combat writing badge C O M B A T
the Literary Expression of Battlefield Touchstones
ISSN 1542-1546 Volume 04 Number 04 Fall ©Oct 2006

Into the Jungle


          Military field commanders, on both sides of the Vietnam conflict, acknowledge the importance of tactical intelligence. Without continuous monitoring of the enemy's movements, his strengths and weaknesses, their strategic plans for winning the war cannot succeed. Of the many ways in which combat intelligence is collected, reconnaissance teams provide each side with timely and accurate on-the-ground tactical information. Such tactical intelligence, however, can be costly. The jungle is a dichotomy, a world within a world, beautiful and abundant with living things. It is also an unforgiving place, where a misstep can have tragic results.

          Into the jungle six men walk. A recon team, clad in military issue, they seemingly fade into the jungle's growth and disappear from view. They move deliberately, and with design towards some known target, or unknown fate. Each man aware that up ahead, hidden in the jungles green cloak, the enemy waits.

          Muscles tense, weapons at the ready, senses acutely attune with their surroundings and its dangers. They move cautiously, measuring each step so as not to make noise with an unnatural sound. The jungle reaches out to caress each man as he moves through it. But, they dare not leave a sign that they've passed. Their survival depends upon their ability not to be seen or heard. They must be alert to the slightest movement, a rustle of leaves, or an odor adrift in the wind. For not only will it tell them that the enemy is near, it may well be their only warning of impending peril.

          It was just after noon, on a hot and humid day in mid-April 1970. The team was on the third day of its mission when suddenly, leaving its perch high in the over hanging branches of the jungle canopy, a bird screeched and took flight. Was it a warning, or nothing more than nature exercising its wings? Erring on the side of caution, the team stops. Crouching low to the ground, they take up a defensive position in preparation for an attack. Partially hidden by the jungle growth, they listen, and wait, unsure of what lies ahead. The moist heat of the jungle beats down upon them. Beads of sweat, a result of the heat, humidity, and fear, mix with the dirt and sweat of the previous two days of movement. With senses inundated by the perpetual movement and noises of their surroundings, they scan the low light environment of the jungle, for a yet unseen enemy. They search for something, anything that would alert them to the danger. But they're aware of nothing more than the soft rush of their own breathing and the adrenalin fed beat of their own hearts. Time seems to stand still as they await the attack that never comes. Unable to discern an enemy presence the team leader uses a hand-sign to signal the patrol to move on. The break, however, was a welcomed one. The men rise and, keeping their interval, begin moving once again. Although they are drawing closer, they have not yet reached their objective.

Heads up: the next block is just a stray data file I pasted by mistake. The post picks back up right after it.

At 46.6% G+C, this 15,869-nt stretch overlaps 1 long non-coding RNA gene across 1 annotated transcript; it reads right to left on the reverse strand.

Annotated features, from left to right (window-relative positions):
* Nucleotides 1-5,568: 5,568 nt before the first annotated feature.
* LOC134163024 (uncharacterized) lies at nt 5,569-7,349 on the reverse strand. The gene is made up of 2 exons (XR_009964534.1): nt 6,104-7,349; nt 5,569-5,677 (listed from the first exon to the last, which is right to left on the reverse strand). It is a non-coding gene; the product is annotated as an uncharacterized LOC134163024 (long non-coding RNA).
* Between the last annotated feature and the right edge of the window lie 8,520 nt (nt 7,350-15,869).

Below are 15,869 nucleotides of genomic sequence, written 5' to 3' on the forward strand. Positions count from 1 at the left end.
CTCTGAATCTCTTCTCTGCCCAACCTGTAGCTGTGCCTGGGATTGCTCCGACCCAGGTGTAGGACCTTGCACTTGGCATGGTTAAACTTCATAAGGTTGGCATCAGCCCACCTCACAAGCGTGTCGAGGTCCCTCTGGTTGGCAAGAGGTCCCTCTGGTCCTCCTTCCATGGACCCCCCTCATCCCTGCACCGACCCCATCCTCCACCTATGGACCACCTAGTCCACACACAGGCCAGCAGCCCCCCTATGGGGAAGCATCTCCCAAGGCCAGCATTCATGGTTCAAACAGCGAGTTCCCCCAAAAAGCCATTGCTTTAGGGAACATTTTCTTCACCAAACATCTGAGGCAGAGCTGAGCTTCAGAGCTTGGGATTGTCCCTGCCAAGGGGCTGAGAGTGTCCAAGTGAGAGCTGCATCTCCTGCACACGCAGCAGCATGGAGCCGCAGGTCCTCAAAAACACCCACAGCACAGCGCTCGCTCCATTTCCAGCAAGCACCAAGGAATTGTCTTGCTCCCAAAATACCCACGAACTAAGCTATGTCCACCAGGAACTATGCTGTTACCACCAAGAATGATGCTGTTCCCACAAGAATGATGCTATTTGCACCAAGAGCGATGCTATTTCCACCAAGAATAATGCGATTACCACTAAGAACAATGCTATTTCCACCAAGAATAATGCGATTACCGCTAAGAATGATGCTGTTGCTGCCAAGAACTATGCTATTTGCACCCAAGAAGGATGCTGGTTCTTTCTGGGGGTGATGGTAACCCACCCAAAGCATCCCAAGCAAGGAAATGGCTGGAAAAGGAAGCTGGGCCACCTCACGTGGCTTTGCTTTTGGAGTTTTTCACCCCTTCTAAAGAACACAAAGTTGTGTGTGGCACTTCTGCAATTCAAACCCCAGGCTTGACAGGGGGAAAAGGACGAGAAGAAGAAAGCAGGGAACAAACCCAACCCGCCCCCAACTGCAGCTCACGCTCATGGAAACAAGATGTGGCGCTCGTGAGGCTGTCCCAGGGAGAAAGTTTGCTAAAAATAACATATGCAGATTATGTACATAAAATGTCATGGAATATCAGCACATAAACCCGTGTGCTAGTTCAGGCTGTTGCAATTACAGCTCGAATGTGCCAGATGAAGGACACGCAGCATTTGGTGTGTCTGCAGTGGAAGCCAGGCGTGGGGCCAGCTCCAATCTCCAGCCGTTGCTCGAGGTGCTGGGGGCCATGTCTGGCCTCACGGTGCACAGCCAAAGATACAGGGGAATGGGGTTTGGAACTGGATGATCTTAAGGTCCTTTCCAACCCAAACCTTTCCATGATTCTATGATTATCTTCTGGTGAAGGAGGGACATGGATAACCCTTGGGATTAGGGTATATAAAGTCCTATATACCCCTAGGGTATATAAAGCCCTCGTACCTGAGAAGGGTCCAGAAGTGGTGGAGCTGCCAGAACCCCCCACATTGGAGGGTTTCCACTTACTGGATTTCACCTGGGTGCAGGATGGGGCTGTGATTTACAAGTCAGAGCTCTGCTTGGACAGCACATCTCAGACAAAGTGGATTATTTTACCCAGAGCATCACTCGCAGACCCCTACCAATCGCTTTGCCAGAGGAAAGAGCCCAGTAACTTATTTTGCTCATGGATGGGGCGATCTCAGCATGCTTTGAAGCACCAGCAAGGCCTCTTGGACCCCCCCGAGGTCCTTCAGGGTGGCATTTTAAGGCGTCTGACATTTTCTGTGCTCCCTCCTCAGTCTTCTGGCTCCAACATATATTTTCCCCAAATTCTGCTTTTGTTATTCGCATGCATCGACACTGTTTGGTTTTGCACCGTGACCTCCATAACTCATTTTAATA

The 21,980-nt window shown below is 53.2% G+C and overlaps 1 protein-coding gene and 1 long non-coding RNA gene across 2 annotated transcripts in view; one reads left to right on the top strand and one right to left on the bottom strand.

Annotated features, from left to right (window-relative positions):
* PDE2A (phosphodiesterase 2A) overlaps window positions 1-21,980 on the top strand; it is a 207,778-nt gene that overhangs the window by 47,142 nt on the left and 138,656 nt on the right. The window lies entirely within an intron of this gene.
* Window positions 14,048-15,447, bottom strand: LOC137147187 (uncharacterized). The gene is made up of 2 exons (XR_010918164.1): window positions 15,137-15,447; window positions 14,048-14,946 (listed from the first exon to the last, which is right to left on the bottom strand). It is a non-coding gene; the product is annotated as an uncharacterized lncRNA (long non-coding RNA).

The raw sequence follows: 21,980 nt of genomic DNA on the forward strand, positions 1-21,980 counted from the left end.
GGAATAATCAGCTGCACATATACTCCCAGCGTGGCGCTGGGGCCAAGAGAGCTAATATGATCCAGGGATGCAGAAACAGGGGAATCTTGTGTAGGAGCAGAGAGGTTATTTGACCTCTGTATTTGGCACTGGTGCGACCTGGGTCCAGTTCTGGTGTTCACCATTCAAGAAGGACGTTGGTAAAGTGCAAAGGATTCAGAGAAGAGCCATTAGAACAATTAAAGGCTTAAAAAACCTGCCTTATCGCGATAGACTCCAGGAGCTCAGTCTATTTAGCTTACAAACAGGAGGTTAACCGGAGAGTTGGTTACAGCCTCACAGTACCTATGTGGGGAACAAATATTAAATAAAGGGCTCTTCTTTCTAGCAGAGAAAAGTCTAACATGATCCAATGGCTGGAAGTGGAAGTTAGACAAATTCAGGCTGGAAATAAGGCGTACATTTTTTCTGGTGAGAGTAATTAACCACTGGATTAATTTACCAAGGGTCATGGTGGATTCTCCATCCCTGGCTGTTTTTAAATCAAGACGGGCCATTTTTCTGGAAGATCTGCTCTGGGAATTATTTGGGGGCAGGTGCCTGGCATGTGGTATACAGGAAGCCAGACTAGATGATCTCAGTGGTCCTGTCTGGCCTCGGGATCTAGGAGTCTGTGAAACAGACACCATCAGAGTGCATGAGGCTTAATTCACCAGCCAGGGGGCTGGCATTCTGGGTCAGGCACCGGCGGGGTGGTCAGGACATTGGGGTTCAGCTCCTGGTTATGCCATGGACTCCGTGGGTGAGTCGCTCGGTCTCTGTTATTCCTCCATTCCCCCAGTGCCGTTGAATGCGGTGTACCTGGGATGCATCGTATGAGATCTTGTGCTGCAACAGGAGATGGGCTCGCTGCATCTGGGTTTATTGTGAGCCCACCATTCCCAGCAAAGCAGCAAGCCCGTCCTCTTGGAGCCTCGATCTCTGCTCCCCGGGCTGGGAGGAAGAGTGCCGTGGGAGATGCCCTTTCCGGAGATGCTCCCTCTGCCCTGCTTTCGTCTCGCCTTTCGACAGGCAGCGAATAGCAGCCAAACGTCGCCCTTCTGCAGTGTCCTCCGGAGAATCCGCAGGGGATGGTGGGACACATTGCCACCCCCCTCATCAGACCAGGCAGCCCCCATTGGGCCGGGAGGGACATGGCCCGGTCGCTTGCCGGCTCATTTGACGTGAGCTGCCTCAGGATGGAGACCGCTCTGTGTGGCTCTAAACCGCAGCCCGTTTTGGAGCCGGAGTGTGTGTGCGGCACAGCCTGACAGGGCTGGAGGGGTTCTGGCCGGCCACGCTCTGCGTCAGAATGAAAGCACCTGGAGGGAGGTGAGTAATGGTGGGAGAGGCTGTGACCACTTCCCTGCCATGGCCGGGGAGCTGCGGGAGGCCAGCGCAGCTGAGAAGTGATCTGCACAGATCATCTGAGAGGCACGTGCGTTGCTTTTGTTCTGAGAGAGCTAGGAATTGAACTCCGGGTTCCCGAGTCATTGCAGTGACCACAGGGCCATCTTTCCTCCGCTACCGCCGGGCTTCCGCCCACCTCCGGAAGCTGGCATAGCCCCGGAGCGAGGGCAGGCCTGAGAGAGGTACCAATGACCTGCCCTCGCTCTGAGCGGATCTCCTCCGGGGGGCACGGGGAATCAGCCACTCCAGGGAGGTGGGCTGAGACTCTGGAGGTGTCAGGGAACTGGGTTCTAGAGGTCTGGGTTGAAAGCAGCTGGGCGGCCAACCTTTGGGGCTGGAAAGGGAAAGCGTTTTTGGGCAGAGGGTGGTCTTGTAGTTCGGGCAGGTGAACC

Without further warning, the jungle suddenly erupts with horrendous noise. Explosions violently tear apart the serene tranquility and order that nature had taken so long to establish. The detonation of hand-grenades and anti-personnel mines throw bodies left and right as the men attempt to find cover in this impact area.

          Three of the six men suffer mortal wounds as shrapnel, hurtling randomly about, cuts through their flesh. The deadly sting of hundreds of steel projectiles tear through muscle, sinew and bone, leaving only a semblance of the men that once were. The remaining soldiers, deafened and disoriented by the force of the attack, fire blindly into the jungle.